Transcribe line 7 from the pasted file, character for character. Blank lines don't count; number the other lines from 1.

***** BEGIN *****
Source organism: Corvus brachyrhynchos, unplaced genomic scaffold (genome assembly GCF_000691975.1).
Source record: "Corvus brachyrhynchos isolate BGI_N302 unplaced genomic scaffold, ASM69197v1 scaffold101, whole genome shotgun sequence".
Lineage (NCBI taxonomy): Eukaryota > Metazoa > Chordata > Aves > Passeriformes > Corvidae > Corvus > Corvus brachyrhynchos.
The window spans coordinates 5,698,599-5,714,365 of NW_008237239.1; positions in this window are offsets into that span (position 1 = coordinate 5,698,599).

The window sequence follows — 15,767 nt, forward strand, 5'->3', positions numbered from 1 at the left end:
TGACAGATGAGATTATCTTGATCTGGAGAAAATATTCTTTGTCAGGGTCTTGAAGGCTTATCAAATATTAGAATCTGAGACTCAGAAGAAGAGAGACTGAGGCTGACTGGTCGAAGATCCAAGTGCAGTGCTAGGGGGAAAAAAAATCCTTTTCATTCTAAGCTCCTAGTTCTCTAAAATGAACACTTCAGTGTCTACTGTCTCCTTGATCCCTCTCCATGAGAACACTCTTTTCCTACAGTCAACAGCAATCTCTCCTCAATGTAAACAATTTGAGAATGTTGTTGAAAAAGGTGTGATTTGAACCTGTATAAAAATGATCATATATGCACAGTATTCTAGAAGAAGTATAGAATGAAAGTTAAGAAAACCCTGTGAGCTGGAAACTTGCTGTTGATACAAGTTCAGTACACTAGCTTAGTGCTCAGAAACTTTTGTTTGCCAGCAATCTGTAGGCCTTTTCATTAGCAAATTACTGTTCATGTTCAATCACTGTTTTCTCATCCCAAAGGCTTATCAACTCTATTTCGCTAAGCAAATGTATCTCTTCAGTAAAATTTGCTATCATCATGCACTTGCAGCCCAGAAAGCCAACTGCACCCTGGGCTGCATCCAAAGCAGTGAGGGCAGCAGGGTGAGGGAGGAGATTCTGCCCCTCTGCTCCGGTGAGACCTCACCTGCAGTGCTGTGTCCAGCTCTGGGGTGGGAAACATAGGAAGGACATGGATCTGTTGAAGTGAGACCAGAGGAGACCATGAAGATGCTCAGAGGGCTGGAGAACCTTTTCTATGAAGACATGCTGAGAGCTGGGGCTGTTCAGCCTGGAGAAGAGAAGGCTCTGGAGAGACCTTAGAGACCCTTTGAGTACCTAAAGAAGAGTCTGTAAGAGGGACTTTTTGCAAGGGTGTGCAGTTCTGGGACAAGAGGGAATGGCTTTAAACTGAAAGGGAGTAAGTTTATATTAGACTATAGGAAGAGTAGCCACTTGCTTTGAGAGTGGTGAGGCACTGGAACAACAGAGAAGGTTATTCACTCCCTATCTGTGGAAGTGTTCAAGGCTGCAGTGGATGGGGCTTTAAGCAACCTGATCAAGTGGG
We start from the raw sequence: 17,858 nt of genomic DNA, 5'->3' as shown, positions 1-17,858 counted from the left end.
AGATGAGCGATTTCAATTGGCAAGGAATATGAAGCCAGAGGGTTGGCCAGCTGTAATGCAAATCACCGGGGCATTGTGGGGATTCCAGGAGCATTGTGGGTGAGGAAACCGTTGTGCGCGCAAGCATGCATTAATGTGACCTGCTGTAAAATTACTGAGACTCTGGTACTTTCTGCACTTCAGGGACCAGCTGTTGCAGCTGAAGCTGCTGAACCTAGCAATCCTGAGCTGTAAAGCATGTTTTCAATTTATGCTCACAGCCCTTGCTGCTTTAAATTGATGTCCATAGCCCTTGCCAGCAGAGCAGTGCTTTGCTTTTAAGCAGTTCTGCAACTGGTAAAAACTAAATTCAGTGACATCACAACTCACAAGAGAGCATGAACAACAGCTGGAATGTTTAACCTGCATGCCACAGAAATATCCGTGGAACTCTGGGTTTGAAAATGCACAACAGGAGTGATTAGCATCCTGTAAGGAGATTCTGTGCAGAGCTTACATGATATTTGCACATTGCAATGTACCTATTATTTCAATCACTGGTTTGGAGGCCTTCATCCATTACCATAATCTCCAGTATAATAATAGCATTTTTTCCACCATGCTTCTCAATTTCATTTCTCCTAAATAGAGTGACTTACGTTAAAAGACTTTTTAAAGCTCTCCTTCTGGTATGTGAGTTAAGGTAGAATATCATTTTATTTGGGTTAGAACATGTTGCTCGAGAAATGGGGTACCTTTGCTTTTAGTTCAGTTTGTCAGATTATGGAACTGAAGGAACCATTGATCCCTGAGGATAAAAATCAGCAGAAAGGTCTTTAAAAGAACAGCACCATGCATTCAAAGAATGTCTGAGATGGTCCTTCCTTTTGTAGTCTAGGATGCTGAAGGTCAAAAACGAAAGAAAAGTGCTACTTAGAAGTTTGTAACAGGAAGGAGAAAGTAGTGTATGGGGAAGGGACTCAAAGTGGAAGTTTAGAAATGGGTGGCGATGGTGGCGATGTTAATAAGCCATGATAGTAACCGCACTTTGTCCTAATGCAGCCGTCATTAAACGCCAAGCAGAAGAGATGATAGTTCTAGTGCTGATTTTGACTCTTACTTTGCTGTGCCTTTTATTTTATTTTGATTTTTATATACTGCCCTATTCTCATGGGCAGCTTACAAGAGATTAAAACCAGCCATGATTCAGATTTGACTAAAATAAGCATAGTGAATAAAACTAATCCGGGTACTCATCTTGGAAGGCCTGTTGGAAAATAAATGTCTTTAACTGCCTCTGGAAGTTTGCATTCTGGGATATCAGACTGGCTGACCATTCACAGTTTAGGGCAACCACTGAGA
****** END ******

We start from the raw sequence: 17,858 nt of genomic DNA, 5'->3' as shown, positions 1-17,858 counted from the left end.